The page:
The zaïre was the basic unit of currency for the Democratic Republic of the Congo and the Republic of Zaire (it's back to the Democratic Republic of the Congo; I'll just call it Zaire for ease) from 1967 until 1997. Seventy-three of the 79 series of zaïre banknotes featured Ziarian dictator, CIA stooge, and world champion kleptocrat Joseph-Desire Mobuto.
For its first two decades, the zaïre was surprisingly stable as far as Sub-Saharan currencies go. Between 1967 and 1987, the inflation vis-à-vis the dollar was only 98 percent. But then, things took a turn.
The Zairian economy had managed to stay afloat during decades of kleptomania, nepotism, and military spending by Mobuto and his cronies due to Western Aid and high prices for the various minerals mined in the Eastern Congo basin. Beginning around 1990, the combination of the collapse of the Soviet Bloc, falling copper prices, and deeper administrative ineptitude buffeted the economy.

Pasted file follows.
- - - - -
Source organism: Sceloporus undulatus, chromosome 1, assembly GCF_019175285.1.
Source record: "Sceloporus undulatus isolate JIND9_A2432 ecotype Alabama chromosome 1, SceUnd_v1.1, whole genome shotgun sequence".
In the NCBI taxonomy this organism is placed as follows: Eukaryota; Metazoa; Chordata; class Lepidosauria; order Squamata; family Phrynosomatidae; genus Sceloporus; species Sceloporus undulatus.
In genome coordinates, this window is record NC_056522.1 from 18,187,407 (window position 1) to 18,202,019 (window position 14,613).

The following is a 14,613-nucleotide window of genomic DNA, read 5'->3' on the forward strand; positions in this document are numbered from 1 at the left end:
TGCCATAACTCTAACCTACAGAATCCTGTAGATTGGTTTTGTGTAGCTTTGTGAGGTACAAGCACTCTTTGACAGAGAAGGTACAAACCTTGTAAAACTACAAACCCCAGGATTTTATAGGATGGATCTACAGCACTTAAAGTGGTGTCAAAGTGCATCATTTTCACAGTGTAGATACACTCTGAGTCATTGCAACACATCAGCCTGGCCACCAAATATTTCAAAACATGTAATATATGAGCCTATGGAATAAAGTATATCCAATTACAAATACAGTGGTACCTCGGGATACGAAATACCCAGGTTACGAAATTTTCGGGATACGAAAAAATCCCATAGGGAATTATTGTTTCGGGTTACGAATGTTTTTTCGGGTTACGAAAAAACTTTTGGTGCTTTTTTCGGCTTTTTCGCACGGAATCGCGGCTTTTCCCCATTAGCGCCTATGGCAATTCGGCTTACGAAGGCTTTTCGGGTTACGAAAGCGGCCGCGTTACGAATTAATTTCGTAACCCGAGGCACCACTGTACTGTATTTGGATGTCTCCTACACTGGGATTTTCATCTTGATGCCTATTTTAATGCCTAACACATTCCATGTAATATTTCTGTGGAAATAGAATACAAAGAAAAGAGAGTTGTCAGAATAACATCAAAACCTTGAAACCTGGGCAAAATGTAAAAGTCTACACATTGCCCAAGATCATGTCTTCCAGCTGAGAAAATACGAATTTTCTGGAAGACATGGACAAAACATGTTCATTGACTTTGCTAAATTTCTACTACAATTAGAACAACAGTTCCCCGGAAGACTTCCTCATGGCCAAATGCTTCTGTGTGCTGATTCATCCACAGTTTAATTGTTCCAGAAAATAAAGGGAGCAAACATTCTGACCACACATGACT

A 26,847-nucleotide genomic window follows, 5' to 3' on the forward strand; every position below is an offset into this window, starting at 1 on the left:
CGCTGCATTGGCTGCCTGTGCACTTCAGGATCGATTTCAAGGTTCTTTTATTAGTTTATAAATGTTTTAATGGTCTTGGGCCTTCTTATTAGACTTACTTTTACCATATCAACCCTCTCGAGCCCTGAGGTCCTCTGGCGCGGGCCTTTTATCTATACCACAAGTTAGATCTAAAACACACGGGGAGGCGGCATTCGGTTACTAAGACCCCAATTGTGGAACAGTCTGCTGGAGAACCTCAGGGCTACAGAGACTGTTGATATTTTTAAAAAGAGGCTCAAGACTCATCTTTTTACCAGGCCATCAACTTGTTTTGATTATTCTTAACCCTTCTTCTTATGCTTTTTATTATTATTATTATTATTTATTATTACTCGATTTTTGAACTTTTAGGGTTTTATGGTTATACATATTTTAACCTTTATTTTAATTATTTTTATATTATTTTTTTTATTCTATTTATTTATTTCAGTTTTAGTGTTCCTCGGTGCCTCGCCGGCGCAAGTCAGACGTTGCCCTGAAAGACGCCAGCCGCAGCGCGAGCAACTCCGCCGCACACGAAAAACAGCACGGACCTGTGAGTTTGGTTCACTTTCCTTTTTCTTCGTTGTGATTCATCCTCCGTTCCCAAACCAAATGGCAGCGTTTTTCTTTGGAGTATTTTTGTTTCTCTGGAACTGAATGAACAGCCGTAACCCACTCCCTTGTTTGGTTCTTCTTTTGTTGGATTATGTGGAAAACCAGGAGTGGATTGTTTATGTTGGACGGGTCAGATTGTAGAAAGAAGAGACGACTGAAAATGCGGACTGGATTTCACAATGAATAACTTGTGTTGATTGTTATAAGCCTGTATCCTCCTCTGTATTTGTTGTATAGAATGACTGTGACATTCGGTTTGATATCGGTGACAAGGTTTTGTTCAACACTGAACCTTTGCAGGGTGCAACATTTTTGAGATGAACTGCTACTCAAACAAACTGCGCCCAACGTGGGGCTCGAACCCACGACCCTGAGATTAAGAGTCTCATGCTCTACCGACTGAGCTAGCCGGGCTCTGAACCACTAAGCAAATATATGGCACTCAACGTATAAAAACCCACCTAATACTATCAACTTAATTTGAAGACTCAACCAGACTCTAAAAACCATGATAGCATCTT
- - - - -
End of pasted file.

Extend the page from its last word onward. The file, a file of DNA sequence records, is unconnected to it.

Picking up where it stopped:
As Gerard Prunier, French journalist and author of the excellent Africa's World War: Congo, the Rwandan Genocide, and the Making of a Continental Catastrophe, explains:
From sickly, the Ziarian economy turned terminal…. Because imports remained at a fairly high level for some time while exports declined, the external debt had risen to $12.8 billion by 1996, representing 233 percent of GDP, or 924 percent of export capacity …
Perhaps the most preoccupying effect of this collapse was the quasi-disappearance of the monetary system. With inflation rate that the IMF calculated at an average of 2,000 percent during the 1900s, prices shot up in an insane way.